UK government providing funding to new offshore wind and nuclear energy projects

31st January 2022 By: Rebecca Campbell - Creamer Media Senior Deputy Editor

Last week the UK government announced that it was providing funds to help ensure the development of two low carbon energy projects in the country. The funding for both projects totalled more than £131-million.

The first announcement concerned the development of floating offshore wind power stations. Placing wind turbines onboard floating platforms would allow them to be positioned at the windiest locations around the British coast. The government will provide more than £31-million to develop this technology, a commitment which is being matched by industry to the tune of £30-million, giving a total development budget of £61-million.

The State funding was released last Tuesday to eleven projects which were selected to participate in the Floating Offshore Wind Demonstration Programme. Much of the development work will be focused on the design and construction of the floating platforms and their anchoring systems, as well as ancillary systems (including power transmission cables).

The programme is intended to result in the construction and deployment of a 2 MW (or bigger) demonstrator unit. The UK hopes to generate 1 GW of electricity from floating offshore wind turbines by 2030.

“We are already a world leader in offshore wind and floating technology is key to unlocking the full potential of the seas around Britain,” affirmed UK Energy Minister (roughly equivalent to a Deputy Minister in South Africa) Greg Hands. “These innovative projects will help us expand renewable energy further and faster across the UK and help to reduce our exposure [to] volatile global gas prices.”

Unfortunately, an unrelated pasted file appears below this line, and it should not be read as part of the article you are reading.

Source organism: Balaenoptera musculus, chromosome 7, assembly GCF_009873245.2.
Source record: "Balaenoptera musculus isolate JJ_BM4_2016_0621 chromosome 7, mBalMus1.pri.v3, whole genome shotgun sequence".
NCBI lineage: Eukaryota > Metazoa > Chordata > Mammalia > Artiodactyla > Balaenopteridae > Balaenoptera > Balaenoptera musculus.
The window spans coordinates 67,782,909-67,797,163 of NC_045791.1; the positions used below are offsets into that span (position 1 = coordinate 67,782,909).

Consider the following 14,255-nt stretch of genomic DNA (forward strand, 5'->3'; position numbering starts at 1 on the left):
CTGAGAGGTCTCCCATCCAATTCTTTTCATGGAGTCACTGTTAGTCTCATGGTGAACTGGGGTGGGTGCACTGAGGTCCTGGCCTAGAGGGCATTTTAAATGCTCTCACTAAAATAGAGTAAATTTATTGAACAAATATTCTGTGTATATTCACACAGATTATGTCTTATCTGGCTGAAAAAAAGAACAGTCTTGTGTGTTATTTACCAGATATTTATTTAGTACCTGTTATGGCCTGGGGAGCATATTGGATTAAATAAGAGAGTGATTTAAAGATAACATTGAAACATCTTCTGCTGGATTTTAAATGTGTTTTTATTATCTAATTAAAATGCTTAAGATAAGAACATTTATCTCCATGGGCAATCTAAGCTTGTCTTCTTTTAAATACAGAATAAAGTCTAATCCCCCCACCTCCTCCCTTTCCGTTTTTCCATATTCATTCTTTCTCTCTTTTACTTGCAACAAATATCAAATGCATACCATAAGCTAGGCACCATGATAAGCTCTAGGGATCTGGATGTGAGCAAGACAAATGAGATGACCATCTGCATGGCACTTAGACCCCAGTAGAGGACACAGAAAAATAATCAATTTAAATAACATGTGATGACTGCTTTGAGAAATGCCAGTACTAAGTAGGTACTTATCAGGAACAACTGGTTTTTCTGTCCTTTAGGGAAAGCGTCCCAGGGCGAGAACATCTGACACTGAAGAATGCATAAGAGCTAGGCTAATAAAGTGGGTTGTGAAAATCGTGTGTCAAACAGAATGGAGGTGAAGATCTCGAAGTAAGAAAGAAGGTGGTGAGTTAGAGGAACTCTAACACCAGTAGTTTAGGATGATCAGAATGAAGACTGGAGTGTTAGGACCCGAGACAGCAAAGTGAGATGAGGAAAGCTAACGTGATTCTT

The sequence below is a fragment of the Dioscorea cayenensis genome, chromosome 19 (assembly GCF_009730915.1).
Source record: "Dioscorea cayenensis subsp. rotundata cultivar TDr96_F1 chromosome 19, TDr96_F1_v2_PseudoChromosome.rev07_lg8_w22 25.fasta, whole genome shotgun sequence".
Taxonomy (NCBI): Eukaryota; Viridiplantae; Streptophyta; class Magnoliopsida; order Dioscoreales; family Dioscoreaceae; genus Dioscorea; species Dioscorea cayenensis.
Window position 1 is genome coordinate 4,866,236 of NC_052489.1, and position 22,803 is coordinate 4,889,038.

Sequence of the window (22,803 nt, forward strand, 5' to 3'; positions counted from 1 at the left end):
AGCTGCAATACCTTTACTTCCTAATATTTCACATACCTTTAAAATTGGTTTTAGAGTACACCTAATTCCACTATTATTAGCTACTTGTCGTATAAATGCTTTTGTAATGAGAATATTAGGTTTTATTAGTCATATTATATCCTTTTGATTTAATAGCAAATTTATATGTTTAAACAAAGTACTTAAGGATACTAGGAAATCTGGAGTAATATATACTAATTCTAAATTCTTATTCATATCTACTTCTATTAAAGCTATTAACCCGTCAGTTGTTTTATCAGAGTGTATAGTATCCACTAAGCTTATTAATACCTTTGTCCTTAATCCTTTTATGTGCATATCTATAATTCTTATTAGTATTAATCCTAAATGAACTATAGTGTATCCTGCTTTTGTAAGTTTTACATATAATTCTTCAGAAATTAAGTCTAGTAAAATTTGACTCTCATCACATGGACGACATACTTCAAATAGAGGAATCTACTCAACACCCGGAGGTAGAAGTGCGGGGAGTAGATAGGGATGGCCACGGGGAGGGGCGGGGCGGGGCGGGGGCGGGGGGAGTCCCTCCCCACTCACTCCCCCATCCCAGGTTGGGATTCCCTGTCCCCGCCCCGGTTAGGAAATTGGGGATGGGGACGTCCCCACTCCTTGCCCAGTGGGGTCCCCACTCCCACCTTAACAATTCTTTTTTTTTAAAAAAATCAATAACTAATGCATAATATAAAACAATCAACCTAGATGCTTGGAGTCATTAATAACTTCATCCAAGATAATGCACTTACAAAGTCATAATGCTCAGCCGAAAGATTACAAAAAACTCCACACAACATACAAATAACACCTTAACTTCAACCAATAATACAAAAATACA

Then on Thursday the British government also announced that it was committing £100-million to the Sizewell C new nuclear power plant (NPP) project, located in the English county of Suffolk. Sizewell is already the location of two NPPs, with the original Sizewell A currently being decommissioned, while Sizewell B was commissioned in 1995 and is currently projected to decommission in 2035.

Sizewell C is being developed by French energy group EDF and will be a near duplicate of the Hinkley Point C NPP, currently being built by EDF in the English county of Somerset. Both NPPs will employ EDF’s Generation III+ EPR pressurised water reactor (PWR) design. (By the by, Sizewell B is currently the only operating PWR in the UK; all the country’s other NPPs use advanced gas-cooled reactors.)

The State funding for Sizewell C is classified as an ‘option fee’ which EDF will be able to invest into the project, to help advance it to maturity and attract other investors. Once the project passes the point of its ‘Final Investment Decision’, the government will either get its money back (plus a financing return) in cash, or receive a shareholding in EDF of equal value. If the project does not go ahead, the government will ask for shares in the Sizewell C company, or for the actual Sizewell C site, or, again, get its money back, along with a financing return.

“In light of high global gas prices, we need to ensure Britain’s future energy supply is bolstered by reliable, affordable, low carbon power that is generated in this country,” highlighted UK Business and Energy Secretary (Cabinet Minister) Kwasi Kwarteng. “New nuclear is not only an important part of our plans to ensure greater energy independence, but to create high-quality jobs and drive economic growth. The funding announced [Thursday] will further support the development of Sizewell C during this important phase of negotiations as we seek to maximise investor confidence in this nationally significant project.”